Blocking Cap Response

Thread Starter

Management

Joined Sep 18, 2007
306
I have a quick question. I know that a blocking cap. should block DC and pass AC. I even have a circuit to test that this is what should happen. But in SPICE I have no idea why I get this (pictured) behavior. Can someone please explain this to me?

I have a this square wave that goes from -2 to 0 volts as my input. The capacitor is pictured going into the input of a D/A, well a bunch of resistors to model it (not shown). Shouldn't the cap. raise the square wave up giving me a -1 to 1 volt square wave? Well I know it should, but my question is why does it not happen in SPICE?

Thank you.
 

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bloguetronica

Joined Apr 27, 2007
1,372
You cannot expect the capacitor to give +1V when supplied by a pulse signal varying from 0 to -2V. Here you are charging and discharging the capacitor. So, expect negative voltages around the circuit. However I don't know the reason of this response of SPICE.
 

SgtWookie

Joined Jul 17, 2007
22,220
Try tying the output side of the cap to ground via a resistor, call it R2, somewhere between 1k to 100k Ohms.

Right now, the only current paths for the output side of the cap is either leakage through the cap (which may or not be implemented) and the impedance of the simulation's meter/scope (which may or not be implemented).

The larger R2 is, the longer it will take C114's output to center around 0v, eventually giving about -1v to about +1v P-P.

If the value of R2 is quite low, you'll notice that the peak output voltage spikes will approach -2v to +2v; a differentiator circuit. The presence of R179 will limit these spikes.
 

SgtWookie

Joined Jul 17, 2007
22,220
The input signal only goes from 0V to -2V.
Yes, I'm aware of that.


Please see the attached .JPG so you'll understand what I'm talking about.

The effects of the edges of the -2v to 0v and 0v to -2v transitions are passed through C114, but R2 discharges the DC levels to ground. As R2 is decreased in value, the decay occurs more rapidly due to the decrease in RC time. Note that my crude representation of a waveform output is only an approximation, but is sufficient for this case.
 

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Thread Starter

Management

Joined Sep 18, 2007
306
Thank you everyone for your responses. If you notice in the resonse pic it did not settle with a center at 0V and 2V P-P. I would like to know why there is still DC when I have a that capcitor there? I will try what you mentioned SgtWookie but I have this circuit on a board and it does what I want. Just not doing it in SPICE. I did not show the left side of the circuit but it has a bunch of resistors that would provide a current path to ground.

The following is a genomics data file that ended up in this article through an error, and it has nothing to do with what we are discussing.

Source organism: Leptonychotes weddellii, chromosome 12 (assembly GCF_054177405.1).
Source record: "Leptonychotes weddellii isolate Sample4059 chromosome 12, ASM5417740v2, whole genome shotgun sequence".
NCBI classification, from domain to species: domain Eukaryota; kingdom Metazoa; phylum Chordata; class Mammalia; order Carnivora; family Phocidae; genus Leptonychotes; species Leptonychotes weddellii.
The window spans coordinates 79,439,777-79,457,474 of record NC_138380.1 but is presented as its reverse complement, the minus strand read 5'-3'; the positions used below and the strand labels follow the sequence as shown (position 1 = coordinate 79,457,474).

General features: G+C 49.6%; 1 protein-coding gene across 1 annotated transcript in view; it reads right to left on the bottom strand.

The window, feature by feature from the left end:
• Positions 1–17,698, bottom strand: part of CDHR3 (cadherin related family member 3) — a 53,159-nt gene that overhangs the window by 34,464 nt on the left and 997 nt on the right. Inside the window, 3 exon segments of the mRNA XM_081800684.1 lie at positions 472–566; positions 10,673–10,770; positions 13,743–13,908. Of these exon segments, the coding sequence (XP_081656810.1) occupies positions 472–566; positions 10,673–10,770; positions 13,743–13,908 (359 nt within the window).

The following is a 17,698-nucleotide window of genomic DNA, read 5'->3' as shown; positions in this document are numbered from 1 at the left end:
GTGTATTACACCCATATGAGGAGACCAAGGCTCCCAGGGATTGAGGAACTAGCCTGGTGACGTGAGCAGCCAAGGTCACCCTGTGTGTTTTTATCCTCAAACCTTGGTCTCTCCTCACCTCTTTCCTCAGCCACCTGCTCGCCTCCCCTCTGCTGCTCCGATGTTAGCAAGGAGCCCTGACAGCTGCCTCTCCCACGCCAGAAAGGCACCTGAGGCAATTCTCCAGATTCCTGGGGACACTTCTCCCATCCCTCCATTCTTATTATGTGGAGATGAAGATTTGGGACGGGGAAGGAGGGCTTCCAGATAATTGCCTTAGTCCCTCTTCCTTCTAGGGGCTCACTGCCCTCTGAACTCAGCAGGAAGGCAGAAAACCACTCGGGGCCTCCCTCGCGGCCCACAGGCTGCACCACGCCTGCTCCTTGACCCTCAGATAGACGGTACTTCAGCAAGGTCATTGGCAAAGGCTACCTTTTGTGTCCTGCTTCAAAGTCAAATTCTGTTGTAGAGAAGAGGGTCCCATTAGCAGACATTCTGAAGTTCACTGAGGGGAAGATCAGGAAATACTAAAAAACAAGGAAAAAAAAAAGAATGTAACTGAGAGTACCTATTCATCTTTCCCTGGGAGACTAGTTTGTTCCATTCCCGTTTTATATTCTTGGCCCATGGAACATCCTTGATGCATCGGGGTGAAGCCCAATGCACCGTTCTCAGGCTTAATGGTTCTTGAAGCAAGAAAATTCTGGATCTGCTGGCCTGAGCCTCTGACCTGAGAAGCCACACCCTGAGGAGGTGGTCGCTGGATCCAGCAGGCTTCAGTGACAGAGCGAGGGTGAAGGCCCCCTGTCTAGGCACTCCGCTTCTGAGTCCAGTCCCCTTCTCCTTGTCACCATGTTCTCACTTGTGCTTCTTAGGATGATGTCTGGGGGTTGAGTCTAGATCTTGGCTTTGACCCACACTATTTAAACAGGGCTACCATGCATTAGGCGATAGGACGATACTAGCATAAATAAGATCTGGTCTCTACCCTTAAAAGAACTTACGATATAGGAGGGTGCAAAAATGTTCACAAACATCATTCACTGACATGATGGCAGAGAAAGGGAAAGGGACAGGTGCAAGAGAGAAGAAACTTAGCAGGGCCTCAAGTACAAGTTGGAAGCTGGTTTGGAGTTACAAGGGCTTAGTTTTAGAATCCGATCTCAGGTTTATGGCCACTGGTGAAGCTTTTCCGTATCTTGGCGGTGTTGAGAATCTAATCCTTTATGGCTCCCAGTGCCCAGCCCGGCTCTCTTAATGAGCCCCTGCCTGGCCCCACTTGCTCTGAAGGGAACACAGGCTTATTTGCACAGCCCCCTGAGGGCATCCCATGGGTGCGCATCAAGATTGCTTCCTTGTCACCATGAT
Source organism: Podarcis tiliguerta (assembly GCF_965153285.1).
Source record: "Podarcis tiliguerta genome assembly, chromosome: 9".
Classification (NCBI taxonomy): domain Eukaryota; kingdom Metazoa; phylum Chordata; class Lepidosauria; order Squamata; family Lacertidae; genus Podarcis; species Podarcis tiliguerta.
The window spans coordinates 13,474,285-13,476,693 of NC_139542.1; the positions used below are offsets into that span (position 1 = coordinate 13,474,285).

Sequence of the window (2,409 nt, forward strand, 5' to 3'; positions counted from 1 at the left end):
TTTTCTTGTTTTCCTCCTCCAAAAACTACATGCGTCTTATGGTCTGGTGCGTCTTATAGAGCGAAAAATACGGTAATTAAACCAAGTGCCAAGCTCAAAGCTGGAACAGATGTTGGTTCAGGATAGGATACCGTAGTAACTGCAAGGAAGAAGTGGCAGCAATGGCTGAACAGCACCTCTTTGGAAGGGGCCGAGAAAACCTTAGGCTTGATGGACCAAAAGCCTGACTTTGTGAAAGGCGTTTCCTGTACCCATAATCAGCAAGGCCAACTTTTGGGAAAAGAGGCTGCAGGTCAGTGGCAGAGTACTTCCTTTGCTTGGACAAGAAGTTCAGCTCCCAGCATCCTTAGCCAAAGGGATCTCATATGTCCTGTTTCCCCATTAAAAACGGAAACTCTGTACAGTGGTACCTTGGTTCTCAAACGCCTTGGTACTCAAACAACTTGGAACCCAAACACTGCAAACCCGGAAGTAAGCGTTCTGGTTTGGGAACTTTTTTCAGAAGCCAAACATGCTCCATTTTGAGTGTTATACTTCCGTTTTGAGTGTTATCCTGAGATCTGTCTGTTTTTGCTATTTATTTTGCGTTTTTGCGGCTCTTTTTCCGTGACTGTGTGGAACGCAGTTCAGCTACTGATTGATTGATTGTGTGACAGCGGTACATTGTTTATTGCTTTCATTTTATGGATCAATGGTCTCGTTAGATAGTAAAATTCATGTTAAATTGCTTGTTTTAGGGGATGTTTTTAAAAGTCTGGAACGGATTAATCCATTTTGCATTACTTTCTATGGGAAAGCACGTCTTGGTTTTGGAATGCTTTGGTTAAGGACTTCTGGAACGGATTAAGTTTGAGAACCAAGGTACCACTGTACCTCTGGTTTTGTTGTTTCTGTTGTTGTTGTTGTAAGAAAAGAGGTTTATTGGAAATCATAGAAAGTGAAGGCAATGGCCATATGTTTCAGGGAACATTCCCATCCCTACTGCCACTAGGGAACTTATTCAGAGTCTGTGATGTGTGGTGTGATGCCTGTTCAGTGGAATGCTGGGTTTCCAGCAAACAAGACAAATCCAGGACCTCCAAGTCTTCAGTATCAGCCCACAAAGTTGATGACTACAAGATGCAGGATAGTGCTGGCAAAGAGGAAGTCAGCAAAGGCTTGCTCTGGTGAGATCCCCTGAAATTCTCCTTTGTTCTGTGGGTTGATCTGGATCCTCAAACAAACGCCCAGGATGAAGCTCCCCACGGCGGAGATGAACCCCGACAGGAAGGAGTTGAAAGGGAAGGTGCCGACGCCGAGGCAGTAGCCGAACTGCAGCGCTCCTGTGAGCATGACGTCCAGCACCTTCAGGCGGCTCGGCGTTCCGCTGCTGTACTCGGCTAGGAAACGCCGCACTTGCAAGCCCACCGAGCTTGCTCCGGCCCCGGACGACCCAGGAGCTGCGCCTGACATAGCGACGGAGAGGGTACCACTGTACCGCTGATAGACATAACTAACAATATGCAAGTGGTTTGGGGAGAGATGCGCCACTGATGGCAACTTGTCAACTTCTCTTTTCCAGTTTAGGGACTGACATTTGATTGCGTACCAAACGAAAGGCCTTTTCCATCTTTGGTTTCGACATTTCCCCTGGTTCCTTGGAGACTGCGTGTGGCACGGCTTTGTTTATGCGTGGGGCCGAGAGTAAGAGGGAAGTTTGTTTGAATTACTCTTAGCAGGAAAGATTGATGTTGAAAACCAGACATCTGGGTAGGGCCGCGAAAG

Be back later after I try a few more things. Thank you again.
 

Distort10n

Joined Dec 25, 2006
429
Just think of a simple RC circuit. If the voltage waveform is taken across the resistor, then you would see the edge response, and then quickly decay..assuming a fast RC constant.
 

Distort10n

Joined Dec 25, 2006
429
If you are talking about the OP's ciruit, then you are correct depending on the frequency of the square wave.
If you are talking about Sgt. Wookies post, then again it depends on the RC time constant and frequency. The point is that it is a voltage waveform.
 

niftydog

Joined Jun 13, 2007
95
I understand what Sgt. Wookie and yourself were referring to now. I did get the impression that Sgt. Wookies post was relevant to the OP's circuit though, which does specify frequency, pulse width, capacitance and resistance.
 

bloguetronica

Joined Apr 27, 2007
1,372
That looks to me like a capacitor current waveform, SgtWookie.
That occured to me too. The capacitor cannot give positive voltage peaks if the voltage varies between 0V and -2V. However the current inverts constantly, giving positive and negative peaks. But the graph indicates the scale in volts.
 

JoeJester

Joined Apr 26, 2005
4,360
Nifty,

The OP's circuit has all the information in the schematic diagram.

frequency = 2k
Pulse width = 250 uS
Capacitance 1u

The load isn't present. However, if he is using an oscilloscope with a x10 probe, I used a 1M ohm load in the simulator.
 

nomurphy

Joined Aug 8, 2005
567
Without a load you may get an error, or erroneous results.

Attached is a simulation circuit and the results.

With a 10K load (red), it looks pretty good. As the load becomes smaller, such as with 1K (green), or 1 ohm (blue), the output signal will become less square and more "capacitive" looking as the Fo of C & RL approach the input frequency Fin.
 

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niftydog

Joined Jun 13, 2007
95
That occured to me too. The capacitor cannot give positive voltage peaks if the voltage varies between 0V and -2V. However the current inverts constantly, giving positive and negative peaks. But the graph indicates the scale in volts.
Ultimately what was shown was the right type of waveform, but it was for a much faster RC time constant than what the circuit shown has. I got that type of result with a cap in the vicinity of 1nF from memory - the OP is using 1µF. This is assuming the D/A input is at least 10k, so I was wrong, maybe we DO have to assume something! :cool:

It is possible for the cap to "produce" positive peaks. You have to remember that components don't know that we have arbitrarily assigned some voltage level to "zero volts." They just do what they do without considering the concept of positive or negative.

Nifty,

The OP's circuit has all the information in the schematic diagram.
I know, I said "does" not "doesn't".

But all this theorising isn't helping the OP with his problem with SPICE. I can't replicate his results no matter how much I futz with the values.
 
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